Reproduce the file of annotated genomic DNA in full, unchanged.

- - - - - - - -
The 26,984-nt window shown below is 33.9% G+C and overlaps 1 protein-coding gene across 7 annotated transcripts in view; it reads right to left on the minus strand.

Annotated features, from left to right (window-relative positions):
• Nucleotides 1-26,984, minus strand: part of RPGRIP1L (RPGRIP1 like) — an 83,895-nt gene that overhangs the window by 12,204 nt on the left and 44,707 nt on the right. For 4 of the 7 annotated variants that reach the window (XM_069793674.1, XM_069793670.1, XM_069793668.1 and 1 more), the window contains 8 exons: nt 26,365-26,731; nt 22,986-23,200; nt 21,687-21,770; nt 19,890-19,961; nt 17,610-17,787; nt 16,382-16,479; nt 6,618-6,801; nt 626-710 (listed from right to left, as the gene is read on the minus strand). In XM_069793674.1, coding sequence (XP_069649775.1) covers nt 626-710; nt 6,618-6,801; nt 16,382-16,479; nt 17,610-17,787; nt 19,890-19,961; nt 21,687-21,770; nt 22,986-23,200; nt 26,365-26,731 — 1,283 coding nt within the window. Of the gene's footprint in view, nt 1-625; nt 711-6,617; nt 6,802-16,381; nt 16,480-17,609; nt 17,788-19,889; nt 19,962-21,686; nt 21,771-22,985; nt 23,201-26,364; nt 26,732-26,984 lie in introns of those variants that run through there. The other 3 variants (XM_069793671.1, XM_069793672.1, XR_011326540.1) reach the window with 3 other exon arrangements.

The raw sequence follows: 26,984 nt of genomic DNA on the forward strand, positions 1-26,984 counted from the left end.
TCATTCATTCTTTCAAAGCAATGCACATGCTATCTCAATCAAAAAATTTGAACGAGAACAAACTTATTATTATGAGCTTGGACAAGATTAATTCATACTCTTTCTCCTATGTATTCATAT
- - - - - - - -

The 26,984-nt window shown below is 33.9% G+C and overlaps 1 protein-coding gene across 7 annotated transcripts in view; it reads right to left on the minus strand.

Annotated features, from left to right (window-relative positions):
• Nucleotides 1-26,984, minus strand: part of RPGRIP1L (RPGRIP1 like) — an 83,895-nt gene that overhangs the window by 12,204 nt on the left and 44,707 nt on the right. For 4 of the 7 annotated variants that reach the window (XM_069793674.1, XM_069793670.1, XM_069793668.1 and 1 more), the window contains 8 exons: nt 26,365-26,731; nt 22,986-23,200; nt 21,687-21,770; nt 19,890-19,961; nt 17,610-17,787; nt 16,382-16,479; nt 6,618-6,801; nt 626-710 (listed from right to left, as the gene is read on the minus strand). In XM_069793674.1, coding sequence (XP_069649775.1) covers nt 626-710; nt 6,618-6,801; nt 16,382-16,479; nt 17,610-17,787; nt 19,890-19,961; nt 21,687-21,770; nt 22,986-23,200; nt 26,365-26,731 — 1,283 coding nt within the window. Of the gene's footprint in view, nt 1-625; nt 711-6,617; nt 6,802-16,381; nt 16,480-17,609; nt 17,788-19,889; nt 19,962-21,686; nt 21,771-22,985; nt 23,201-26,364; nt 26,732-26,984 lie in introns of those variants that run through there. The other 3 variants (XM_069793671.1, XM_069793672.1, XR_011326540.1) reach the window with 3 other exon arrangements.

The raw sequence follows: 26,984 nt of genomic DNA on the forward strand, positions 1-26,984 counted from the left end.
TCATTCATTCTTTCAAAGCAATGCACATGCTATCTCAATCAAAAAATTTGAACGAGAACAAACTTATTATTATGAGCTTGGACAAGATTAATTCATACTCTTTCTCCTATGTATTCATAT